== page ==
Sulfuryl chloride

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Sulfuryl chloride
Structure and dimensions of sulfuryl chloride
Ball-and-stick model of sulfuryl chloride
Sulphuryl chloride 25ml.jpg
Identifiers
CAS number 7791-25-5 YesY
PubChem 24648
ChemSpider 23050 YesY
EC number 232-245-6
ChEBI CHEBI:29291 YesY
Jmol-3D images Image 1
Properties
Molecular formula SO2Cl2
Molar mass 134.9698 g mol−1
Appearance Colorless liquid with a pungent odor. Yellows upon standing.
Density 1.67 g cm−3 (20 °C)
Melting point −54.1 °C (−65.4 °F; 219.1 K)
Boiling point 69.4 °C (156.9 °F; 342.5 K)
Solubility in water hydrolyzes
Solubility miscible with benzene, toluene, chloroform, CCl4, glacial acetic acid
Refractive index (nD) 1.4437 (20 °C) [1]
Hazards
EU Index 016-016-00-6
EU classification Corrosive (C)
R-phrases R14, R34, R37
S-phrases (S1/2), S26, S30, S45
NFPA 704
Flammability code 0: Will not burn. E.g., water Health code 3: Short exposure could cause serious temporary or residual injury. E.g., chlorine gas Reactivity code 2: Undergoes violent chemical change at elevated temperatures and pressures, reacts violently with water, or may form explosive mixtures with water. E.g., phosphorus Special hazard W: Reacts with water in an unusual or dangerous manner. E.g., cesium, sodiumNFPA 704 four-colored diamond
Flash point Not flammable
Related compounds
Related sulfuryl halides Sulfuryl fluoride
Related compounds Thionyl chloride
Chlorosulfonic acid
Sulfuric acid
Except where noted otherwise, data are given for materials in their standard state (at 25 °C (77 °F), 100 kPa)
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Infobox references

Sulfuryl chloride is an inorganic compound with the formula SO2Cl2. At room temperature, it is a colorless liquid with a pungent odor. Sulfuryl chloride is not found in nature, as can be inferred from its rapid hydrolysis.

Sulfuryl chloride is commonly confused with thionyl chloride, SOCl2. The properties of these two sulfur oxychlorides are quite different: sulfuryl chloride is a source of chlorine whereas thionyl chloride is a source of chloride ions. An alternative IUPAC name is sulfuroyl dichloride.

Structure[edit]

Sulfur is tetrahedral in SO2Cl2, being bound to two oxygen atoms via bonds intermediate of a dative bond and a polarized double bond (which does not utilize d-orbitals[2]) and to two chlorine atoms via polarized single bonds. The oxidation state of the sulfur atom is +6, as in H2SO4.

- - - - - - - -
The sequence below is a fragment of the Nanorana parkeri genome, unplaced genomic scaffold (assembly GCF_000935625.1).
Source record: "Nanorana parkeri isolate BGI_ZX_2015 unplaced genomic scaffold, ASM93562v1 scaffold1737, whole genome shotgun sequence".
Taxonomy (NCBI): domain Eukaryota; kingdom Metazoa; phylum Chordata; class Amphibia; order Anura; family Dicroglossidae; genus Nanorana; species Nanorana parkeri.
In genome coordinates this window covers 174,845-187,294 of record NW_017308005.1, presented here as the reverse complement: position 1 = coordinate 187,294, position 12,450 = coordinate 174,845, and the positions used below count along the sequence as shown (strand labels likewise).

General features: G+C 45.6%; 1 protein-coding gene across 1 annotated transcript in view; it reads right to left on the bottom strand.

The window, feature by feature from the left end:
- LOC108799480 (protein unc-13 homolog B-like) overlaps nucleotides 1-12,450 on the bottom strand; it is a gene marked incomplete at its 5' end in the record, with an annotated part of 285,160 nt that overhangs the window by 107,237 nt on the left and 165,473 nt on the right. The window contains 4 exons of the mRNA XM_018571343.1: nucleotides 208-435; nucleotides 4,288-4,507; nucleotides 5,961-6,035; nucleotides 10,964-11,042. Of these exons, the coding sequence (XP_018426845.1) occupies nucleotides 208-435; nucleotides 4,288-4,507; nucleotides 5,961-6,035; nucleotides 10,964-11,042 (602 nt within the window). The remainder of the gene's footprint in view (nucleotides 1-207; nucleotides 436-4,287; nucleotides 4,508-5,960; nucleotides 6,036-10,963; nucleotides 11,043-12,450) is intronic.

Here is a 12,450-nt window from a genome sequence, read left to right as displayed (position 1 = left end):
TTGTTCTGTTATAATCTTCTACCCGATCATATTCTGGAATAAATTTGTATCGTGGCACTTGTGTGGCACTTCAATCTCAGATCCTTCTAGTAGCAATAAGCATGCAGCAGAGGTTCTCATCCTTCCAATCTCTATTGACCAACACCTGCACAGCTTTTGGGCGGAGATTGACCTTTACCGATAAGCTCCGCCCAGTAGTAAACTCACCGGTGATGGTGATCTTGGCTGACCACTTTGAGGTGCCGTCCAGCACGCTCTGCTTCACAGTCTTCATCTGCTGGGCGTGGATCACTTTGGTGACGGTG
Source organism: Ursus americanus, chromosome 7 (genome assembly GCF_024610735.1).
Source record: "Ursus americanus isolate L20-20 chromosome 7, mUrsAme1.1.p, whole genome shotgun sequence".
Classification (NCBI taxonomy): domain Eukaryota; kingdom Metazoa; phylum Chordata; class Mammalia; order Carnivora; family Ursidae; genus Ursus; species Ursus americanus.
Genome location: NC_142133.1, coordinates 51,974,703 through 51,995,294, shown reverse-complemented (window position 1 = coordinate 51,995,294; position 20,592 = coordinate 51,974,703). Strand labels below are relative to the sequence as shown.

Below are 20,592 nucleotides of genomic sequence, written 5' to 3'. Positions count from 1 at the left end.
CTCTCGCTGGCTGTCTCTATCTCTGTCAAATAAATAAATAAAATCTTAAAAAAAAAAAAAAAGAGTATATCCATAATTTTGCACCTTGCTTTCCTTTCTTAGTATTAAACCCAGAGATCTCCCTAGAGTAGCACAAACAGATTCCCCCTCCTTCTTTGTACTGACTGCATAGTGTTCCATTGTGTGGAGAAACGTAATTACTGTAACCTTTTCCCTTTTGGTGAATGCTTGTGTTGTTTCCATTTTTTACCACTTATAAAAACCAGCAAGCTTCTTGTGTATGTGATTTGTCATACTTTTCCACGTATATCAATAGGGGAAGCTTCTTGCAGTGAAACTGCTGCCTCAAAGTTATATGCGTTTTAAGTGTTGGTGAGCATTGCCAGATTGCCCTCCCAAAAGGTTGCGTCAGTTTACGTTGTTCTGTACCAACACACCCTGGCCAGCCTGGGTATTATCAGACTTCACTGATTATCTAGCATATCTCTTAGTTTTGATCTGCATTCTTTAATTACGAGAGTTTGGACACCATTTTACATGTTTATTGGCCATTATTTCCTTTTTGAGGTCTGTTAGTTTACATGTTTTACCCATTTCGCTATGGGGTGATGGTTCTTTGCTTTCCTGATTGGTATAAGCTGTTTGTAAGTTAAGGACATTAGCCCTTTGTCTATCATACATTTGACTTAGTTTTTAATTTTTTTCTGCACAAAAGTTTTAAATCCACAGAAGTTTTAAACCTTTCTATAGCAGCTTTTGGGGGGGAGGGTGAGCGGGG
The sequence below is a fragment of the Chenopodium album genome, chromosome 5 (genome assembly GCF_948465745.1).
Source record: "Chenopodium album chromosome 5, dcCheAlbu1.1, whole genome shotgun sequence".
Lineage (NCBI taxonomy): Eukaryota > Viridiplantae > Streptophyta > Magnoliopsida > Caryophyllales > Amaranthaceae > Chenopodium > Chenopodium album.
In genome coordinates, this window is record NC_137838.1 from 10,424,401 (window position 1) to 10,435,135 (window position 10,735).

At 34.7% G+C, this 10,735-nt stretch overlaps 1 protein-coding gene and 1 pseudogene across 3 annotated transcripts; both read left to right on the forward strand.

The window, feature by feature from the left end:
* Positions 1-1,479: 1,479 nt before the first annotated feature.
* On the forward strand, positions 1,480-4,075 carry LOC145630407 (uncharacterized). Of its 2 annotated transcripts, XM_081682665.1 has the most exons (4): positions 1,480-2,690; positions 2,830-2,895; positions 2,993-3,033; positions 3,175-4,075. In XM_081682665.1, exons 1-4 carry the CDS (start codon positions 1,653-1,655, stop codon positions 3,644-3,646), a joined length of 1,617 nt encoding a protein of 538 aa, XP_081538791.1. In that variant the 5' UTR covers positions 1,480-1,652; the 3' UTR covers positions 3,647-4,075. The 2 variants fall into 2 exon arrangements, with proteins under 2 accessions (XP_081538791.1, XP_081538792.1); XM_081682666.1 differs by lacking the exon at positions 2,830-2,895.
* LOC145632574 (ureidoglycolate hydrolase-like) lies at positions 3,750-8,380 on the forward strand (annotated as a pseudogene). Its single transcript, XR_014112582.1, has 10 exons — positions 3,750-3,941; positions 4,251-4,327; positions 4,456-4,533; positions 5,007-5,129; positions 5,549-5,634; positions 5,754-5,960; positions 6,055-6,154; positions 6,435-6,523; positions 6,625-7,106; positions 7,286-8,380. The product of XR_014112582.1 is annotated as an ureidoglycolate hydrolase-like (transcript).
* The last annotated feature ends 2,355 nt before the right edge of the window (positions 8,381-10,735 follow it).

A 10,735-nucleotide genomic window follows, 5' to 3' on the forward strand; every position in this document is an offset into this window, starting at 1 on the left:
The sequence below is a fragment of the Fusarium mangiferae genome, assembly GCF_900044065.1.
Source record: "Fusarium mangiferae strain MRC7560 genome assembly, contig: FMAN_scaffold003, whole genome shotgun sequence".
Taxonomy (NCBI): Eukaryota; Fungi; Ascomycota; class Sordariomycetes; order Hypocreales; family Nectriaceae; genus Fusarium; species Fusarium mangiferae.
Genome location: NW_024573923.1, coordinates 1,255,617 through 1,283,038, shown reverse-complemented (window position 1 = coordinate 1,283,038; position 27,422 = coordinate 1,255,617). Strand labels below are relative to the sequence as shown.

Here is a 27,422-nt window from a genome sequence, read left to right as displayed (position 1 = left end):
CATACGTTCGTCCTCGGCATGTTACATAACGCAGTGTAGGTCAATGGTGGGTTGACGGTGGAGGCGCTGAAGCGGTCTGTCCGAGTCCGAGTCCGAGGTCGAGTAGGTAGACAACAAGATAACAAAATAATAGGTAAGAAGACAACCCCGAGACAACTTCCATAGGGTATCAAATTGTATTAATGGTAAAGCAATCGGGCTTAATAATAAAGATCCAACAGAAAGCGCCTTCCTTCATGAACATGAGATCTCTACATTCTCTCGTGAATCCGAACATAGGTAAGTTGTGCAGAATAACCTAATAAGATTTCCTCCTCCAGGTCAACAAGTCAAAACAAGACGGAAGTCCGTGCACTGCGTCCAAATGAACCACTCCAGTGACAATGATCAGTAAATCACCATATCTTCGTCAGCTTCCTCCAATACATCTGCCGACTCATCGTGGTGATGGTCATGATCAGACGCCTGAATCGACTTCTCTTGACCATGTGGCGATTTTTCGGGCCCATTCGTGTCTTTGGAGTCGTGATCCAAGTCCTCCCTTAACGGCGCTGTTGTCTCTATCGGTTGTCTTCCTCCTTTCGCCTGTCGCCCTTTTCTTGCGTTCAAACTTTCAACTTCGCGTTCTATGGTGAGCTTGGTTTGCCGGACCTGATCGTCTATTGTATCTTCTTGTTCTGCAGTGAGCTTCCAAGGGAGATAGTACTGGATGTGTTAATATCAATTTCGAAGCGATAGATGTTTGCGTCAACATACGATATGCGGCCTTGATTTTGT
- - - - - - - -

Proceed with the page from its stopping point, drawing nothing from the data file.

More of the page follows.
Synthesis[edit]

SO2Cl2 is prepared by the reaction of sulfur dioxide and chlorine in the presence of a catalyst, such as activated carbon.

SO2 + Cl2 → SO2Cl2

The crude product can be purified by fractional distillation. It is uncommon to prepare SO2Cl2 in the laboratory because it is commercially available. Sulfuryl chloride can also be considered a derivative of sulfuric acid.[3]

Sulfuryl chloride was first prepared in 1838 by the French chemist Henri Victor Regnault.[4]

Reactions[edit]

Sulfuryl chloride reacts with water, releasing hydrogen chloride gas and sulfuric acid:

2 H2O + SO2Cl2 → 2 HCl + H2SO4

SO2Cl2 will also decompose when heated to or above 100 °C, about 30 °C above its boiling point.

Upon standing, SO2Cl2 decomposes to sulfur dioxide and chlorine, which gives the older samples a slightly yellowish color.

Uses[edit]

Sulfuryl chloride is often used as a source of Cl2. Because it is a pourable liquid, it is considered more convenient than Cl2 to measure, store, and dispense. SO2Cl2 is widely used as a reagent in the conversion of C-H → C-Cl adjacent to activating substituents such as carbonyls and sulfoxides. It also chlorinates alkanes, alkenes, alkynes, aromatics, and epoxides. Such reactions occur under free radical conditions using an initiator such as AIBN. It can also be used to convert disulfides into their corresponding sulfenyl chlorides. SO2Cl2 can also convert alcohols to alkyl chlorides. In industry, sulfuryl chloride is most used in producing pesticides.

SO2Cl2 can also be used to treat wool to prevent shrinking.

Precautions[edit]

SO2Cl2 is toxic, corrosive, and acts as a lachrymator. It can form fuming mixtures with water, as well as donor solvents such as DMSO and DMF.

References[edit]

  1. ^ Patnaik, P. (2002). Handbook of Inorganic Chemicals. McGraw-Hill. ISBN 0-07-049439-8. 
  2. ^ Cunningham, T. P.; Cooper, D. L.; Gerratt, J.; Karadakov, P. B.; Raimondi, M. (1997). "Chemical bonding in oxofluorides of hypercoordinatesulfur". Journal of the Chemical Society, Faraday Transactions 93 (13): 2247–2254. doi:10.1039/A700708F. 
  3. ^ Hogan, C. M. (2011). "Sulfur". In Jorgensen, A.; Cleveland, C. J. Encyclopedia of Earth. Washington DC: National Council for Science and the Environment. 
  4. ^ See:

Further reading[edit]